The pro-Western governing coalition managed to pass the motion with a slim majority - 127 MPs voted in favour, out of a total of 250. Only 173 were present for the vote.
"The parliament of Serbia strongly condemns the crime committed against the Bosnian Muslim population of Srebrenica in July 1995," says the text.
It formally extends "condolences and an apology to the families of the victims because not everything was done to prevent the tragedy".
The head of the governing coalition's parliamentary group said during the debate that approval would help close a tragic chapter in Balkan history.
"Condemning the crime against the Bosniaks of Srebrenica, while paying respect to the innocent victims and offering condolences to their families, will lift the burden off future generations," Nada Kolundzija was quoted as saying by Serbia's B92 website.
But opposition deputies criticised the text, describing it as "shameful" for Serbia. Some nationalist politicians voted against, while others abstained in protest.
Velimir Ilic, an opposition MP, said: "Why do you want to put a mark on the future generations that they will never wash away?"
Serbian nationalists had argued that any resolution must also denounce crimes committed by Bosniaks and Croats during the 1992-95 war.
Several mass graves have been discovered near Srebrenica
The BBC's Mark Lowen in Belgrade says the resolution comes after years of denial in Serbia that the Srebrenica massacre even took place.
The resolution has been criticised by Bosniaks and Muslims in Serbia because it does not describe the Srebrenica massacre as an act of genocide.
It has been recognised as such by the UN war crimes tribunal in The Hague.
Several Bosnian Serbs have been convicted over their role in the massacre, when Bosniak men and boys were taken from their families and shot dead. The town had been designated a UN "safe haven" under the protection of Dutch UN troops.
The Bosnian Serbs' wartime leader, Radovan Karadzic, is currently on trial in The Hague. The general accused of masterminding the killings, Ratko Mladic, is still on the run.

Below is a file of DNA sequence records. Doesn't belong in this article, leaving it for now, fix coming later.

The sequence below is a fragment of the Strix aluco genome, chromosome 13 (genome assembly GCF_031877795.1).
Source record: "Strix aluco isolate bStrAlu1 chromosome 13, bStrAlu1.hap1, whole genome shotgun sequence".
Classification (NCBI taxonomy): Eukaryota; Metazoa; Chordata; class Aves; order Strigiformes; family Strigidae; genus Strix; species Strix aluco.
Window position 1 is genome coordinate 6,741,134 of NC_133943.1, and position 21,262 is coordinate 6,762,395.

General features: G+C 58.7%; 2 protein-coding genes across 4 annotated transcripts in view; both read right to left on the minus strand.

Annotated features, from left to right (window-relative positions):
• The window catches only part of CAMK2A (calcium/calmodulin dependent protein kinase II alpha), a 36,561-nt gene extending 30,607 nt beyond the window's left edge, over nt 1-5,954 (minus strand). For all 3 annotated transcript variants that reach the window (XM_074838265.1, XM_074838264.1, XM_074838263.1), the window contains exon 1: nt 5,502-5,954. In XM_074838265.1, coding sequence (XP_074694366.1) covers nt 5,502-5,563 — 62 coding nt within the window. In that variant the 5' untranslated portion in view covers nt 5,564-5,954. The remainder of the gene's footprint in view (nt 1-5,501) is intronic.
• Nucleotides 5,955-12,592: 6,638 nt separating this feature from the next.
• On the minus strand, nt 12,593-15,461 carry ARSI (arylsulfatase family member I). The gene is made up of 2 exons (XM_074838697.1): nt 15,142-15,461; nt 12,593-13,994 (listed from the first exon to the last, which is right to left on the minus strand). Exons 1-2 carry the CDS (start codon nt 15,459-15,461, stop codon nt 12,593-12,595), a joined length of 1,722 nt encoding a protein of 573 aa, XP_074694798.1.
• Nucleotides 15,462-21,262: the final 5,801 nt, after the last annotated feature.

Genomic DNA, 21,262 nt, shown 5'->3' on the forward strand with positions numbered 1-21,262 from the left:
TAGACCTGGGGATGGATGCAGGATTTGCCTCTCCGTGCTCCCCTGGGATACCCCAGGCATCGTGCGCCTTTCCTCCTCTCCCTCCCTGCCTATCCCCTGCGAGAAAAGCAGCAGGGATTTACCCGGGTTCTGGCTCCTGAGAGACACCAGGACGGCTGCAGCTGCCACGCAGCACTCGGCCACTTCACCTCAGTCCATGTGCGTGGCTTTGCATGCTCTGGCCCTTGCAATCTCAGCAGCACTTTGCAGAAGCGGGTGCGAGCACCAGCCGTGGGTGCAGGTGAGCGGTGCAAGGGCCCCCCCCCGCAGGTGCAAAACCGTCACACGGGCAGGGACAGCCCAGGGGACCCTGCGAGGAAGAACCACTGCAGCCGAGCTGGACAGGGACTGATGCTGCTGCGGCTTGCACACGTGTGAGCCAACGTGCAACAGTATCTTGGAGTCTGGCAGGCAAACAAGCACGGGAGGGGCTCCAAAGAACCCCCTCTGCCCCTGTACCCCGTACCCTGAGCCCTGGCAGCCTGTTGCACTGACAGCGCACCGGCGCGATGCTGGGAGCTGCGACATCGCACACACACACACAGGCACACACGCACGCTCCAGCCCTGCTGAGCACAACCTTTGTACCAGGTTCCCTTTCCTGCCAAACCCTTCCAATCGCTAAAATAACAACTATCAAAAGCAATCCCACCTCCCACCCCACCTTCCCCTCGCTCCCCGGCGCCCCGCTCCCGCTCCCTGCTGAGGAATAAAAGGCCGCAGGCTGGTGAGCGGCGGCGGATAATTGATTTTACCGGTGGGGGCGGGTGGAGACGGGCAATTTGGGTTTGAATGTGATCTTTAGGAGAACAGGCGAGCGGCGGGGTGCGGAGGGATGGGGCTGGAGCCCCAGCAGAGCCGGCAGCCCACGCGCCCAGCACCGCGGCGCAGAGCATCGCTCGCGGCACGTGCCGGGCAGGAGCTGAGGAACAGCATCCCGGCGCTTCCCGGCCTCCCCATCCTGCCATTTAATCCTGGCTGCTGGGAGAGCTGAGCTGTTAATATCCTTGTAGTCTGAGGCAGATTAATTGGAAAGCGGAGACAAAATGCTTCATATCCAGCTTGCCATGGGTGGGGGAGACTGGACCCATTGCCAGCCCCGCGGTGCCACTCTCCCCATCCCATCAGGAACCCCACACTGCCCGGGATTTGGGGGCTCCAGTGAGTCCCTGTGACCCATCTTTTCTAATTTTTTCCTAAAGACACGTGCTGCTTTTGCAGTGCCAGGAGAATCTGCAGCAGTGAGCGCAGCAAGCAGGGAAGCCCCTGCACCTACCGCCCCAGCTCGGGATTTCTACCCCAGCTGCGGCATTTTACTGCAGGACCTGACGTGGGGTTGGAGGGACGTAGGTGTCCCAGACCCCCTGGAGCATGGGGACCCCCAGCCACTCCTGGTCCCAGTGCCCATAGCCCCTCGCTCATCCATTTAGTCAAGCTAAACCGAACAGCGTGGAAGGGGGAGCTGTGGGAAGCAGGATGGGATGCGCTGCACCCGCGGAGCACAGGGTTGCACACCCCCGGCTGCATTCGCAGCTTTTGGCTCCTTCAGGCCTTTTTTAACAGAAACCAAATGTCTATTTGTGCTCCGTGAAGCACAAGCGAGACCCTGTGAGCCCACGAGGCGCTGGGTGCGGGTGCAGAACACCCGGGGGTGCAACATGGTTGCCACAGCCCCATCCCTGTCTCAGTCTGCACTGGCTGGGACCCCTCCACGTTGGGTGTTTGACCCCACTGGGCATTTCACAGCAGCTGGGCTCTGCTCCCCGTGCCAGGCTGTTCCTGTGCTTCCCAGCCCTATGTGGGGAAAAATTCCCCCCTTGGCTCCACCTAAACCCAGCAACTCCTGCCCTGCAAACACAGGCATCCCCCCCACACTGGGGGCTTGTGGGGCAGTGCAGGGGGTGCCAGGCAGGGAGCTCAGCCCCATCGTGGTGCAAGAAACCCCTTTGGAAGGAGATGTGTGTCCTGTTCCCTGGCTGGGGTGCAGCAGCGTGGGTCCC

Lawyers for the victims' relatives have tried to hold the Dutch government and the UN accountable for failing to stop the massacre.
But on Tuesday The Hague Appeals Court upheld a 2008 lower court ruling affirming UN immunity from prosecution, which it said was essential for it to be able to carry out its duties around the world.
Critical days leading up to Srebrenica massacre
6 - 10 July 1995: The Bosnian Serb Army attacks Srebrenica - within a UN safe area previously held by the Army of the Republic of Bosnia and Herzegovina. Civilians taking refuge there are under the protection of Dutch forces.
11 July: Thousands of refugees and Srebrenica residents - mostly women, children and the infirm - flee to the Dutch UN peacekeeping base in Potocari. Bosnian Serb commanders demand Muslims hand over their weapons.
12 July: Bosnian Muslim men of military age begin to move north after gathering in Susnjari. They are shelled as they flee through the mountains. Some are also gunned down en route, while others are killed after surrendering.
12 July: Male and female refugees are separated by the Bosnian Serb Army. Thousands of women, children and the elderly are deported by bus to Muslim territory. The men are held in trucks and warehouses.
13 - 17 July: Up to 8,000 Bosniak men and boys are killed at a number of execution sites around Srebrenica. Reports of the atrocities begin to surface on 16 July. Source: UN, ICTY.
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